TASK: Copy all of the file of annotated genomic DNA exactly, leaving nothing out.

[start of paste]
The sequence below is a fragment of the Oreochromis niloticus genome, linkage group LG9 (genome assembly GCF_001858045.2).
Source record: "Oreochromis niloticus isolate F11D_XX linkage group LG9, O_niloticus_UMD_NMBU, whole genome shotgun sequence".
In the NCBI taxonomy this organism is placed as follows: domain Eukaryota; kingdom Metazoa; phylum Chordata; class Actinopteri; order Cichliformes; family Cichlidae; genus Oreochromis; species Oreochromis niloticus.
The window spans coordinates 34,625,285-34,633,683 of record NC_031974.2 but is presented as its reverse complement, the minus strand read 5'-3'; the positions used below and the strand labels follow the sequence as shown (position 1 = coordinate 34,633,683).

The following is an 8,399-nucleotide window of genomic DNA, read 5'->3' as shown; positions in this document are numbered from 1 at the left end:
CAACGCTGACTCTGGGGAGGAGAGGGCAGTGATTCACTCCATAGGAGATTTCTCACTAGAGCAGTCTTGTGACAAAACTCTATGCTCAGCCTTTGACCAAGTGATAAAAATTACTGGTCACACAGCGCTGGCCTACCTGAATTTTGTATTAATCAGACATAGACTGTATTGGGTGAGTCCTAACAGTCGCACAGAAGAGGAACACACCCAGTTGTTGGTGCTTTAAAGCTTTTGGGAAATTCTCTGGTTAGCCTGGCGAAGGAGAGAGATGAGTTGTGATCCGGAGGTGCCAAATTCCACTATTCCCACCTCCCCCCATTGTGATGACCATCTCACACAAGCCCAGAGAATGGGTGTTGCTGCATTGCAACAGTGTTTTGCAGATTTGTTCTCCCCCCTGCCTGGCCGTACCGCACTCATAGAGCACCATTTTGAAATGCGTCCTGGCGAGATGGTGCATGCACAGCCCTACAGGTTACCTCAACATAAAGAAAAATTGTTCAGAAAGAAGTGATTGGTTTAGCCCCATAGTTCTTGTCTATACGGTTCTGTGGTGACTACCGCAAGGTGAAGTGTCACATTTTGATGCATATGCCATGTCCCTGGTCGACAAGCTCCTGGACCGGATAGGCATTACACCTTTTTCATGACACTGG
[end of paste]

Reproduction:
The sequence below is a fragment of the Oreochromis niloticus genome, linkage group LG9 (genome assembly GCF_001858045.2).
Source record: "Oreochromis niloticus isolate F11D_XX linkage group LG9, O_niloticus_UMD_NMBU, whole genome shotgun sequence".
In the NCBI taxonomy this organism is placed as follows: domain Eukaryota; kingdom Metazoa; phylum Chordata; class Actinopteri; order Cichliformes; family Cichlidae; genus Oreochromis; species Oreochromis niloticus.
The window spans coordinates 34,625,285-34,633,683 of record NC_031974.2 but is presented as its reverse complement, the minus strand read 5'-3'; the positions used below and the strand labels follow the sequence as shown (position 1 = coordinate 34,633,683).

The following is an 8,399-nucleotide window of genomic DNA, read 5'->3' as shown; positions in this document are numbered from 1 at the left end:
CAACGCTGACTCTGGGGAGGAGAGGGCAGTGATTCACTCCATAGGAGATTTCTCACTAGAGCAGTCTTGTGACAAAACTCTATGCTCAGCCTTTGACCAAGTGATAAAAATTACTGGTCACACAGCGCTGGCCTACCTGAATTTTGTATTAATCAGACATAGACTGTATTGGGTGAGTCCTAACAGTCGCACAGAAGAGGAACACACCCAGTTGTTGGTGCTTTAAAGCTTTTGGGAAATTCTCTGGTTAGCCTGGCGAAGGAGAGAGATGAGTTGTGATCCGGAGGTGCCAAATTCCACTATTCCCACCTCCCCCCATTGTGATGACCATCTCACACAAGCCCAGAGAATGGGTGTTGCTGCATTGCAACAGTGTTTTGCAGATTTGTTCTCCCCCCTGCCTGGCCGTACCGCACTCATAGAGCACCATTTTGAAATGCGTCCTGGCGAGATGGTGCATGCACAGCCCTACAGGTTACCTCAACATAAAGAAAAATTGTTCAGAAAGAAGTGATTGGTTTAGCCCCATAGTTCTTGTCTATACGGTTCTGTGGTGACTACCGCAAGGTGAAGTGTCACATTTTGATGCATATGCCATGTCCCTGGTCGACAAGCTCCTGGACCGGATAGGCATTACACCTTTTTCATGACACTGG